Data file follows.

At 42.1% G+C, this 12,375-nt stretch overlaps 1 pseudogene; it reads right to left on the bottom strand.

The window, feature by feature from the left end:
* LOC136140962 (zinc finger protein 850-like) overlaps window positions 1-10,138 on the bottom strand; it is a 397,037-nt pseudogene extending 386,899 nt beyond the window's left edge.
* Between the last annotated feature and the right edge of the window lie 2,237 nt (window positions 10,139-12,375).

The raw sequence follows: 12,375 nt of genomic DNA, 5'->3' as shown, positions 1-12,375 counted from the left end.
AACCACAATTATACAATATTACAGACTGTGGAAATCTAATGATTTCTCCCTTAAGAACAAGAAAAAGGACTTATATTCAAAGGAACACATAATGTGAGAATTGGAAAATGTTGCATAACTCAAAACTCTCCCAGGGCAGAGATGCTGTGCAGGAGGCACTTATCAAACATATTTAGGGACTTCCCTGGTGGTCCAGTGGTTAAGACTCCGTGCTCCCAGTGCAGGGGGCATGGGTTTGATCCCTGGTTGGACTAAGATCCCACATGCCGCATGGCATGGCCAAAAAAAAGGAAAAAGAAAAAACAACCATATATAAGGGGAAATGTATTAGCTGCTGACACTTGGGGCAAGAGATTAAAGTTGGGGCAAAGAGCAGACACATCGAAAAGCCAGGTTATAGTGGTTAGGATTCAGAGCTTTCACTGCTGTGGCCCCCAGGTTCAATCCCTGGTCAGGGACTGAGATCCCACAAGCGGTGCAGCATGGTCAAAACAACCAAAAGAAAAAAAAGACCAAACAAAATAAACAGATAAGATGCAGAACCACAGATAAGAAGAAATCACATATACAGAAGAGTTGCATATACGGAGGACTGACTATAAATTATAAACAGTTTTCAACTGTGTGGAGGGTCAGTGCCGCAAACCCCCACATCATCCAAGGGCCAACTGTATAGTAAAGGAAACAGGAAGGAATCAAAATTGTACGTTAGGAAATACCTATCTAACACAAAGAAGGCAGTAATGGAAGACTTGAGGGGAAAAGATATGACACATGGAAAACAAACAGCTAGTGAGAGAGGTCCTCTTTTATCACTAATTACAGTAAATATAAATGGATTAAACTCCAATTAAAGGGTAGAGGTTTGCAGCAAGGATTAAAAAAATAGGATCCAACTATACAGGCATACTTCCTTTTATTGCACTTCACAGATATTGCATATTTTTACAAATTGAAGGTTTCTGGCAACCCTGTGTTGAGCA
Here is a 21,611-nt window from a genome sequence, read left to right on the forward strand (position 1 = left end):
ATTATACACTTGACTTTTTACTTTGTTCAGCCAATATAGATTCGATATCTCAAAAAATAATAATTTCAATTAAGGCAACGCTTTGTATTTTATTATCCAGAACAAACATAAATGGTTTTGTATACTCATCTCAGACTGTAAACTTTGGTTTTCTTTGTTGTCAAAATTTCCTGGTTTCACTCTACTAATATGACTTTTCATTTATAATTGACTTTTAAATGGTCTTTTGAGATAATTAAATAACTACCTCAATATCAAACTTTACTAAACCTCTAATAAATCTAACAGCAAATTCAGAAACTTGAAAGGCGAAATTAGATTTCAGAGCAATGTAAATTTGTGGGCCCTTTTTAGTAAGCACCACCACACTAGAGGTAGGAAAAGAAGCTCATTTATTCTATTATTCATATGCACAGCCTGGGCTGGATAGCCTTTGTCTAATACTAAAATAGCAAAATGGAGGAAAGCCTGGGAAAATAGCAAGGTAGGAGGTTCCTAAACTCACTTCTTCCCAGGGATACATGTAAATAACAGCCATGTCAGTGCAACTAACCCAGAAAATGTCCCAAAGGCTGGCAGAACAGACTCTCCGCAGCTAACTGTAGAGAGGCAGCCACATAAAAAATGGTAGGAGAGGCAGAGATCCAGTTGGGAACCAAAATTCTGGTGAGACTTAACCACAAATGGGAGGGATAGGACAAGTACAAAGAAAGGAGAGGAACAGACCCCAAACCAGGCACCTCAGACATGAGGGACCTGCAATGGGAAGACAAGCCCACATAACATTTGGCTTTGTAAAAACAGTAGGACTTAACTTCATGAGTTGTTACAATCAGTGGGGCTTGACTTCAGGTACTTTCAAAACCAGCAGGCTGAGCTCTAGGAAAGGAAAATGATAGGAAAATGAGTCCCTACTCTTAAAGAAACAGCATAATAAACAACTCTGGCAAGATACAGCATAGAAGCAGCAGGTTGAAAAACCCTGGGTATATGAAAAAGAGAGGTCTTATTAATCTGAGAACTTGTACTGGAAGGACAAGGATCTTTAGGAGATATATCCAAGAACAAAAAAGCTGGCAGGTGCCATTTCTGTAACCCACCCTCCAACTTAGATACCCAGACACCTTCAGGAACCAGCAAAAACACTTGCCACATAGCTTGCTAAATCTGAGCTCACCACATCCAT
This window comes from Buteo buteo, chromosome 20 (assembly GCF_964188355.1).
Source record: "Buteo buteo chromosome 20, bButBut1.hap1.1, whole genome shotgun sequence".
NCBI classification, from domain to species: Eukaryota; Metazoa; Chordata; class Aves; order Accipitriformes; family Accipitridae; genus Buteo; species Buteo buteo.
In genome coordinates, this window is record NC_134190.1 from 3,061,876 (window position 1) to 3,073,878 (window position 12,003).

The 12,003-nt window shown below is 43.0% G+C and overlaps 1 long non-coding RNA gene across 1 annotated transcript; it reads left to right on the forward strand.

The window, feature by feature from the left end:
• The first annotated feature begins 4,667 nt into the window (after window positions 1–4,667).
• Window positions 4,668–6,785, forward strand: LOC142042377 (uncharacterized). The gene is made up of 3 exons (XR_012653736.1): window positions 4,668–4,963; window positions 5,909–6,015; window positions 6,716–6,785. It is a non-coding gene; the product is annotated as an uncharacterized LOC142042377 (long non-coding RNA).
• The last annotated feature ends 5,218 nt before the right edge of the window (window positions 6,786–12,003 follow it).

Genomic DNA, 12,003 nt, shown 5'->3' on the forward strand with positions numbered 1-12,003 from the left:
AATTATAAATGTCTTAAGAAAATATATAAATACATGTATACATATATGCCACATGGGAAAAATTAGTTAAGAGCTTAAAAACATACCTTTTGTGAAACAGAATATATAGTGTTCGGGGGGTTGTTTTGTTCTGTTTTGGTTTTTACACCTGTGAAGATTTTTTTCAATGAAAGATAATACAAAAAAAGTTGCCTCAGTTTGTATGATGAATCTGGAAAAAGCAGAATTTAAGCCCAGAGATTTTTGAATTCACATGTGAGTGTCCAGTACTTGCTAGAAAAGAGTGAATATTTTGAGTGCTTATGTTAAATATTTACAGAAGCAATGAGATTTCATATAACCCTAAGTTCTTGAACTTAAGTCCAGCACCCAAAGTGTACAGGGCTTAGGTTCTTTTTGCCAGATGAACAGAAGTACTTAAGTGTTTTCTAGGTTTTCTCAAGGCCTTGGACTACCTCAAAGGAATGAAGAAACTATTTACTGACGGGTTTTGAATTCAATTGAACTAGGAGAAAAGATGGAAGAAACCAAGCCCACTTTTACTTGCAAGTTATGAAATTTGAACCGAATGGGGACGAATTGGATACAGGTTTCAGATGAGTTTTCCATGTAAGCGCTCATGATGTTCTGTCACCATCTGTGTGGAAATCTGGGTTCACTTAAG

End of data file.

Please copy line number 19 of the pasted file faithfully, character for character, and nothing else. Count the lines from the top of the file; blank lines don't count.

AATTATAAATGTCTTAAGAAAATATATAAATACATGTATACATATATGCCACATGGGAAAAATTAGTTAAGAGCTTAAAAACATACCTTTTGTGAAACAGAATATATAGTGTTCGGGGGGTTGTTTTGTTCTGTTTTGGTTTTTACACCTGTGAAGATTTTTTTCAATGAAAGATAATACAAAAAAAGTTGCCTCAGTTTGTATGATGAATCTGGAAAAAGCAGAATTTAAGCCCAGAGATTTTTGAATTCACATGTGAGTGTCCAGTACTTGCTAGAAAAGAGTGAATATTTTGAGTGCTTATGTTAAATATTTACAGAAGCAATGAGATTTCATATAACCCTAAGTTCTTGAACTTAAGTCCAGCACCCAAAGTGTACAGGGCTTAGGTTCTTTTTGCCAGATGAACAGAAGTACTTAAGTGTTTTCTAGGTTTTCTCAAGGCCTTGGACTACCTCAAAGGAATGAAGAAACTATTTACTGACGGGTTTTGAATTCAATTGAACTAGGAGAAAAGATGGAAGAAACCAAGCCCACTTTTACTTGCAAGTTATGAAATTTGAACCGAATGGGGACGAATTGGATACAGGTTTCAGATGAGTTTTCCATGTAAGCGCTCATGATGTTCTGTCACCATCTGTGTGGAAATCTGGGTTCACTTAAG